Photo Credit: Lawrence County Sheriff's Office
UPDATE 1/10/13 @ 6 p.m.
LAWRENCE COUNTY, Ohio (WSAZ) -- One local Sheriff's Office is facing cuts so deep, the Sheriff says it may put safety in jeopardy. Budget cuts have forced the Lawrence County, Ohio Sheriff to lay off a third of his force.
Sheriff Jeff Lawless says Lawrence County is too big for these type of cuts.
It takes nearly two hours to drive from one end to the other.
Thursday, WSAZ talked with folks in Arabia, a town in northern Lawrence County, who say they may have to take safety into their own hands.
At Myers Fastlane Convenient Store, in rural Lawrence County, Ohio, everyone's talking about the layoffs at the Sheriff's Office.
"We pay taxes the same as everyone else," Darren Mannon said. "We should have the same protection as everybody in town does. And if you get rid of half the force, we're going to be left behind out here."
Mannon's house has been broken into six times. He says it already takes more than an hour for a deputy to get there. With more cuts, he expects more folks to take safety into their own hands.
"It worries you," Mannon said. "You don't know what to do. I work out of town a lot. My wife's got a concealed carry permit, too. It's a shame that you have to resort to that."
"It's gonna have to be," Shawn Myers said. "I mean, if we've got no protection. We're going to have to do it ourselves."
At Thursday's Lawrence County Commissioner's meeting, the Sheriff said losing five deputies puts the safety of citizens in jeopardy.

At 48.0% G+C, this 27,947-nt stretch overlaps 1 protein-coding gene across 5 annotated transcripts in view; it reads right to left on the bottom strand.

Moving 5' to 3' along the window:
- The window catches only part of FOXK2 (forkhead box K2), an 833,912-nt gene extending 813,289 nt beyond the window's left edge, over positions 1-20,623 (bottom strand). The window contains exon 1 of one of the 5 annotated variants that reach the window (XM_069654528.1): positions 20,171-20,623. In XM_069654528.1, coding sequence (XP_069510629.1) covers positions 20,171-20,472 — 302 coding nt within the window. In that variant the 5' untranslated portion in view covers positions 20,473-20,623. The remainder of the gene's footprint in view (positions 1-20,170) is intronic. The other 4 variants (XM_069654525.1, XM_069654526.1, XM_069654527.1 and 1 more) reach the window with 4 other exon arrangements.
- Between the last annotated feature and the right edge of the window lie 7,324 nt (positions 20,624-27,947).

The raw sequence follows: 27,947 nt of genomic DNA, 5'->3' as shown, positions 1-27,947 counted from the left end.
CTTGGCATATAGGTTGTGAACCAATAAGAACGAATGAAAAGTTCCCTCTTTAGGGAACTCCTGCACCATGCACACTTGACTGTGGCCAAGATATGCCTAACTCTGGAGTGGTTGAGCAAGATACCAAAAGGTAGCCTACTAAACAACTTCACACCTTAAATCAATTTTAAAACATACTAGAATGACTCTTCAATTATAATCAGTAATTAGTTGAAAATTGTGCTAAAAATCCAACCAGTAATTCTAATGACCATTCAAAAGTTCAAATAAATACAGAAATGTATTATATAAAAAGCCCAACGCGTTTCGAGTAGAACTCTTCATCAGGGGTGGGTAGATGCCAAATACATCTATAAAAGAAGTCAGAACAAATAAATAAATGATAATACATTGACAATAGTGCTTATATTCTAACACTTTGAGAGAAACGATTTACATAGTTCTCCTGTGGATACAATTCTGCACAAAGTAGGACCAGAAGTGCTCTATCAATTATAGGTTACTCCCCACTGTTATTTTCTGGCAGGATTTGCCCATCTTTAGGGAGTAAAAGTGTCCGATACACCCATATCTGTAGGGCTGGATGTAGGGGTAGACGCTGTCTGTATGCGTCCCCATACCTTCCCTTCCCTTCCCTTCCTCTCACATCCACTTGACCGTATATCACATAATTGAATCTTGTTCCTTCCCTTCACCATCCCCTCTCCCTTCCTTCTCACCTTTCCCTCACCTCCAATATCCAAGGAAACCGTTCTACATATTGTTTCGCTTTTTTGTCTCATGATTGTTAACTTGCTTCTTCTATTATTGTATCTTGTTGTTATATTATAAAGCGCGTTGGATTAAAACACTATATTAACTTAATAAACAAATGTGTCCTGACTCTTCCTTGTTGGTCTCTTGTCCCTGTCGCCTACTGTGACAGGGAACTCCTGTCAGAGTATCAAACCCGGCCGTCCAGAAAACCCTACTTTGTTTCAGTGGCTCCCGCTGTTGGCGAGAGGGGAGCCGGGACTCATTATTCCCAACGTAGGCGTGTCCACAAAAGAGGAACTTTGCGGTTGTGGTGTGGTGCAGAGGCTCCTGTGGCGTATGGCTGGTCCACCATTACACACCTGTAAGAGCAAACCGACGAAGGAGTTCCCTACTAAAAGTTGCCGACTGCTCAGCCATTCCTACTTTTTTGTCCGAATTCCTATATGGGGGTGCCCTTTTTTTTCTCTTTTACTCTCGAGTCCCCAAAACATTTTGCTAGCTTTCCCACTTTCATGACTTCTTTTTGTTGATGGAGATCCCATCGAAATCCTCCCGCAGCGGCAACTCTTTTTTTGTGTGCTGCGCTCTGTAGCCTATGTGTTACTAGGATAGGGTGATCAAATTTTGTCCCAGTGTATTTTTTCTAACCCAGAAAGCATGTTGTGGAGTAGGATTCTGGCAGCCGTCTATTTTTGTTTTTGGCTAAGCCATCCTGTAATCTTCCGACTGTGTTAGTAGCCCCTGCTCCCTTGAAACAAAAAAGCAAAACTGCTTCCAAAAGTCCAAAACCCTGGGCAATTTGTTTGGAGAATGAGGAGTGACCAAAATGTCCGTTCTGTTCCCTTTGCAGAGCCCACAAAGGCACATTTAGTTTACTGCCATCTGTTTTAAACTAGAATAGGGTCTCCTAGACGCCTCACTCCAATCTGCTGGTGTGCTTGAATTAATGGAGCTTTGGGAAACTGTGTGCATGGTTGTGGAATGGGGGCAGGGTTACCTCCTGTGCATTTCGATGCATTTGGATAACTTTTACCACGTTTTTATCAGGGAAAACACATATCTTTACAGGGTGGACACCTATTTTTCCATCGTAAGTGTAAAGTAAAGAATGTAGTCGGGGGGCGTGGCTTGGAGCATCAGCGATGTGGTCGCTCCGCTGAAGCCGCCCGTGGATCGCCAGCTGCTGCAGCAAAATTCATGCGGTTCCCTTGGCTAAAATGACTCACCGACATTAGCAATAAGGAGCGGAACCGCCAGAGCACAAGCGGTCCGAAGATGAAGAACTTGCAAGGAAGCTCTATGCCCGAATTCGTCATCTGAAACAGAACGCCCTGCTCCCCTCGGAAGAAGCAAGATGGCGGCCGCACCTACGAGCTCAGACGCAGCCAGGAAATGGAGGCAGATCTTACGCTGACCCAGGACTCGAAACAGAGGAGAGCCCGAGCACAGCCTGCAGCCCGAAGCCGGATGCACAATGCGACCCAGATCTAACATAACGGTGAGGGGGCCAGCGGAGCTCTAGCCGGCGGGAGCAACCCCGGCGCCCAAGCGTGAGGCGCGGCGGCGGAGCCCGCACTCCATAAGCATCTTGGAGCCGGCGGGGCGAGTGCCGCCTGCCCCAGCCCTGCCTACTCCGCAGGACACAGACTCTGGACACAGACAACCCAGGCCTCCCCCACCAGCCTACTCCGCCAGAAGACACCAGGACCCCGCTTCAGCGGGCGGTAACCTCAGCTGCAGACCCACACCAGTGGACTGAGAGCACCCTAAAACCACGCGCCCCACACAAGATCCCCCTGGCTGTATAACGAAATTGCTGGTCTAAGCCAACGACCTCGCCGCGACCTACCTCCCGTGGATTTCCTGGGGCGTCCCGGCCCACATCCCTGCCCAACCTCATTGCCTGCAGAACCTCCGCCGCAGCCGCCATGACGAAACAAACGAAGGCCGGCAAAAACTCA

"We have weakened Lawrence County as far as law enforcement and emergency services go to a point where it could be dangerous to the citizens," Sheriff Lawless said.
The commission voted to split the sheriff's office and 911 -- helping keep dispatchers jobs. But the layoffs are still slated for deputies.
The Sheriff is asking commissioners to give any additional funding that comes up during the year to the sheriff's office. He says he's frustrated he hasn't gotten that commitment yet.
Those layoffs take effect in February.
Wednesday, Sheriff Lawless hit the road handing out layoff notices to 22 employees including seven road deputies.
Lawless says the budget for the Sheriff's Office was cut by nearly $200,000, which spurred the layoffs that are set to go into effect on Feb. 22.
Thursday, Sheriff Lawless spoke to commissioners about his concerns for the county and his deputies during a regularly scheduled meeting.
"We have weakened the Sheriff's Office to the point where it is dangerous to the citizens of Lawrence county," said Sheriff Lawless. "As far as law enforcement goes, I think we've hung a sign in the door of Lawrence County saying, 'Criminals, welcome, come on in.'"
But, commissioners stressed that the Sheriff's Office was not the only county office to feel the budget squeeze.
"Each office holder was cut by the same percentage," said Commissioner Bill Pratt. "The county does not have the resources to fund everything we do."